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Outdoor Swimming Etiquette

As a brand, our purpose is to connect people to the sea. Part of this means encouraging our community to get out there and explore our coastal playgrounds, and wild swimming is an amazing way to do this.
It does however have its risks, so it’s important to remember to be respectful. Respectful of the water, of the potential dangers, and of other people. Below, we’ve pulled together some handy points from The Outdoor Swimming Society on the do’s and don’ts of wild swimming.

 

Outdoor Swimmers pictured swimming in the sea with a backdrop of Cornish cliffs 

Swim Considerately

Using the water is a huge privilege. And part of this is the responsibility of knowing that your actions may affect others. Think about other water users such as those fishing along the shore, boaters or nesting birds and other wildlife. It costs nothing to be polite and helps everyone enjoy the water together. For anglers in particular, keep a good distance allowing them space to cast, and if passing by in a river, be quick and quiet so as to not disturb the waters.

It’s also important to consider who owns the land, or if a popular swim spot has residents nearby, as these people may be directly affected by swimmers using that location. Things like parking sensibly so as not to affect local residents, taking away any rubbish (yours or otherwise) and not making huge amounts of noise to keep the peace, are simple starting points. Even if met with hostility, try to remain courteous. Show your gratitude for being able to swim there, and if there is any way to help with an issue, please do.

Useful links from The Outdoor Swimming Society:
 

A group of sea swimmers captured by a drone above 

Swim Safely

As a wild swimmer, you are entirely responsible for your own safety. Be cautious and swim responsibly, staying aware of other swimmers, water users and wildlife. Awareness is incredibly important in the water, whether that’s to the changing conditions, the shifting of the tides or the movements of others in the sea. The conditions in a place can change rapidly, and as well as being aware, it’s always good to plan ahead and check weather, tide times, local maps, and any other variables that can be reasonably predicted. And most importantly, know your limits. Conditions that one swimmer may feel comfortable in, could be seriously dangerous for another. If in doubt, don’t get in.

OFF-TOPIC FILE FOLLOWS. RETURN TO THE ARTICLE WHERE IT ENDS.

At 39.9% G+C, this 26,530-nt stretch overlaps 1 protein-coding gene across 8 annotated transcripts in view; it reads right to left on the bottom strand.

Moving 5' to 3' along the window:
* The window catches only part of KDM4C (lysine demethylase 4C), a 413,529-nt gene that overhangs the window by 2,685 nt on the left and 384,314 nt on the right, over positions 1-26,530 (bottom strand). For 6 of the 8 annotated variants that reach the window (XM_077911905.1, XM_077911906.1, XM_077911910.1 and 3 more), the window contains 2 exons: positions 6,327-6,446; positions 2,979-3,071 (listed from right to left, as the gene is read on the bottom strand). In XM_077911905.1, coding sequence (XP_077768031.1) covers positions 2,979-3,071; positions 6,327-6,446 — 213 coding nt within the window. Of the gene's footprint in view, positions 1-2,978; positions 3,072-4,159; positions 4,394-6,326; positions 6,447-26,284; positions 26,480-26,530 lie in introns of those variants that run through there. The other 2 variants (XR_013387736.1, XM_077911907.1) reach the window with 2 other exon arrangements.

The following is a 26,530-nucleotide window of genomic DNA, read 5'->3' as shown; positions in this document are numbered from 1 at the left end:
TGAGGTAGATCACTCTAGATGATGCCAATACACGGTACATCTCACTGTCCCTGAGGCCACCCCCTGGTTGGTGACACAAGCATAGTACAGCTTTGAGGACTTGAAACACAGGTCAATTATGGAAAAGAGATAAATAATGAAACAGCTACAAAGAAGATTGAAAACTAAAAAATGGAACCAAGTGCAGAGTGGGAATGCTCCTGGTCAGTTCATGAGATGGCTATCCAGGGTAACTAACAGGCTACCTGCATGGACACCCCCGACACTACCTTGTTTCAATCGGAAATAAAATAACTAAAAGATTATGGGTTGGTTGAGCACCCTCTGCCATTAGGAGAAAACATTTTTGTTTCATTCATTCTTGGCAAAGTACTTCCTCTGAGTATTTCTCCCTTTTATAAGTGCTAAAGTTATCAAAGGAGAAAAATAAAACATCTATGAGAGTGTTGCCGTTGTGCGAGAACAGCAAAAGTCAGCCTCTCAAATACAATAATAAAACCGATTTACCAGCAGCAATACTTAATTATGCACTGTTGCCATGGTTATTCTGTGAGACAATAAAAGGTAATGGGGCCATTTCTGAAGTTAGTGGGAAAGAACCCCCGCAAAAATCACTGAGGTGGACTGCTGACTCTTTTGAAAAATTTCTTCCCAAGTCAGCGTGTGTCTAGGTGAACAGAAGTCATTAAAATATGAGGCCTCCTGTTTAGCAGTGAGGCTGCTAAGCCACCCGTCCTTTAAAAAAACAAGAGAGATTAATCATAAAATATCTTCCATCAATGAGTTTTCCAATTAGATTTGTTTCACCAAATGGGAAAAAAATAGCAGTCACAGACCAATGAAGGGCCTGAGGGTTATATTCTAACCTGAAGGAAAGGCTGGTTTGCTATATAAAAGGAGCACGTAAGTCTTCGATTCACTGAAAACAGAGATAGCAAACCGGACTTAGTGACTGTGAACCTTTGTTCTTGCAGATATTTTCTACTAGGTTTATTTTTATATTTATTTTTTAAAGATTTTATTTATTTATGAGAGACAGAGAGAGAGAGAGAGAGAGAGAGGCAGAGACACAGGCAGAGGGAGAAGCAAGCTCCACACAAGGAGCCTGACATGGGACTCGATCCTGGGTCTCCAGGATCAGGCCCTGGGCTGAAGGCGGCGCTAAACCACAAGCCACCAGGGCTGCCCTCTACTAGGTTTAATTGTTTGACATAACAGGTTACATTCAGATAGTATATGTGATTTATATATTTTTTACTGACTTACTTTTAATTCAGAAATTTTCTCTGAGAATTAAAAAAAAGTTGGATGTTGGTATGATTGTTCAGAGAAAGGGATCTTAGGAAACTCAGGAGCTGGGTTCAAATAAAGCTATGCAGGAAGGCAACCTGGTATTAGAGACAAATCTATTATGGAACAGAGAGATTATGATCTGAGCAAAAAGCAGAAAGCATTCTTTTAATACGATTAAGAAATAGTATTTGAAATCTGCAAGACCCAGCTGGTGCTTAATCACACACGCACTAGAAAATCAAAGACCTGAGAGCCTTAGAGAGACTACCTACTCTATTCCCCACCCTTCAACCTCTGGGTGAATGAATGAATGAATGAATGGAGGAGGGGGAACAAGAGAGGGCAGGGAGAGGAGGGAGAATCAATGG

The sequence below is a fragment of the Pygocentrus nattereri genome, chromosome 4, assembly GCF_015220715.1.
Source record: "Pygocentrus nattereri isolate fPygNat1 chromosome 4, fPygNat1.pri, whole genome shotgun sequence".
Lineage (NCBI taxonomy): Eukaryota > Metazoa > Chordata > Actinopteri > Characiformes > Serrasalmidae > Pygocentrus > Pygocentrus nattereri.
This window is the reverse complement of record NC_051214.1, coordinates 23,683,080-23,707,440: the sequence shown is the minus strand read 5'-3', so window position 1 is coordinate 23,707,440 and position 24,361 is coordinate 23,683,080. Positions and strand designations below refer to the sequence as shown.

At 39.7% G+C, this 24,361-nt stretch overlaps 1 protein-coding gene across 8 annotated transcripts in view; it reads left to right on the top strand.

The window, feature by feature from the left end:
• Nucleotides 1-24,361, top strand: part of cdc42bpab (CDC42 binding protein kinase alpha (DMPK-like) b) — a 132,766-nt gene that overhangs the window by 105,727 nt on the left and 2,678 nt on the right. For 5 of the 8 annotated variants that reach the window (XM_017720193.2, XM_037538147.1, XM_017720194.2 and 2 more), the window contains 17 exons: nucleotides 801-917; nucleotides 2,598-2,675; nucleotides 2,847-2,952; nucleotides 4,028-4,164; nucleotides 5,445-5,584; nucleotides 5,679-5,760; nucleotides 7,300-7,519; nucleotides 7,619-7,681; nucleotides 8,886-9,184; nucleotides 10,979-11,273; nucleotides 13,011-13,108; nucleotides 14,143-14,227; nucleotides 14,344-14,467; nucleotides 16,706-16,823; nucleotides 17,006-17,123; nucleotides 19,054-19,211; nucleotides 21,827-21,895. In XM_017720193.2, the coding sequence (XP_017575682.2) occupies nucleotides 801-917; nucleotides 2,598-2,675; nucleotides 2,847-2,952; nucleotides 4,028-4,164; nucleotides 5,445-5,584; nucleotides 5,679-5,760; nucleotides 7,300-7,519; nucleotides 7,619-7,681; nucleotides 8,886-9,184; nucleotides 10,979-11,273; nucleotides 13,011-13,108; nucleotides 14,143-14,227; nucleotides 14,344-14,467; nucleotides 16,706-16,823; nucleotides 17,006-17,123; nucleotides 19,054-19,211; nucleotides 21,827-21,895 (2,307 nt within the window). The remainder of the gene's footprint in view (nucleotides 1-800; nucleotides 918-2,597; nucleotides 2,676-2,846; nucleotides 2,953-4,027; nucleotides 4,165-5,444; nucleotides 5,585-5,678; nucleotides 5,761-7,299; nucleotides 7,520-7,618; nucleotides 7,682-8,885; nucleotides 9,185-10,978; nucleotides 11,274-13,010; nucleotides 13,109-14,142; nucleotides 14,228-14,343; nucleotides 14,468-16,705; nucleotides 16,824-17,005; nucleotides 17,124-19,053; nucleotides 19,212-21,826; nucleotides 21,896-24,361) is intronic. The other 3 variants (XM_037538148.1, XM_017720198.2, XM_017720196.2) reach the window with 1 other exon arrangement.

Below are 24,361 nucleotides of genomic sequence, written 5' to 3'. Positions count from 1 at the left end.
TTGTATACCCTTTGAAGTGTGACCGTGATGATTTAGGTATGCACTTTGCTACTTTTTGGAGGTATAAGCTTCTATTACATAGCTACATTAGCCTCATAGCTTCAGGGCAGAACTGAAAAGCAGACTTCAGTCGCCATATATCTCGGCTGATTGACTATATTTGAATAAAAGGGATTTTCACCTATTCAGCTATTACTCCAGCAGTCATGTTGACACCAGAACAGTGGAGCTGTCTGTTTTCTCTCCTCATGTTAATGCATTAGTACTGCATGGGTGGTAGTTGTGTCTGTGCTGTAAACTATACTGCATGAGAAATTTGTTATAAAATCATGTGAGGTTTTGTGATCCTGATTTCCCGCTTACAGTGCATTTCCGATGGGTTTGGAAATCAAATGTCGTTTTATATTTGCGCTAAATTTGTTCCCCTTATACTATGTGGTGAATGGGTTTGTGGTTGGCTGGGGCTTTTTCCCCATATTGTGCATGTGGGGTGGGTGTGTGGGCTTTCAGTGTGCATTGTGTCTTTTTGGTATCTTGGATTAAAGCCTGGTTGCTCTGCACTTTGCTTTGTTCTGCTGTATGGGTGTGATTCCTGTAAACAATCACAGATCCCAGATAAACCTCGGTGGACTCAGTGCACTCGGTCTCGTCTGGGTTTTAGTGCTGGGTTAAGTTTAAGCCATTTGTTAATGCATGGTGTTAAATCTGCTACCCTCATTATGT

Swimming with someone else is a simple way of increasing safety, as you can look out for each other and assist if one swimmer runs into any difficulties. Plus, it’s good company! If you prefer to swim alone though, it’s always advisable to let someone know where you’re going, and stick to recognised spots with good access.

Useful links from The Outdoor Swimming Society:
 

A lone female swimmer walks slowly into the sea to acclimatise to the cold water 

Protect Your Playground

We are incredibly lucky in the UK to have an abundance of natural spaces, which we are free to use and enjoy. Even in our cities, parks and green spaces are common and offer a chance to reconnect to nature. Protecting these spaces goes hand in hand with enjoying them, so please make sure to leave a place in the same state (or better than) you found it in, leaving no trace.

Try not to disturb habitats or wildlife. Remember that this is their home, and you are merely a visitor. A guest. Avoid trampling vegetation, or intentionally moving rocks or any other land features, and beware of the local wildlife populations. Seals are usually playful, but can become territorial during mating and breeding seasons. Steer well clear of nesting birds during the spring, as well as any otter sites or fish spawning grounds.

One of the joys of wild swimming is the chance to be completely immersed in nature, leaving behind the human world. Passing by in silence, disturbing nothing and leaving only ripples behind you, is one of the purest manifestations of this feeling.

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For more information and safety tips, check out the links above or visit The Outdoor Swimming Society website, for a wealth of guidance. 

  

Words by Zak Rayment  |  Images by James Bowden

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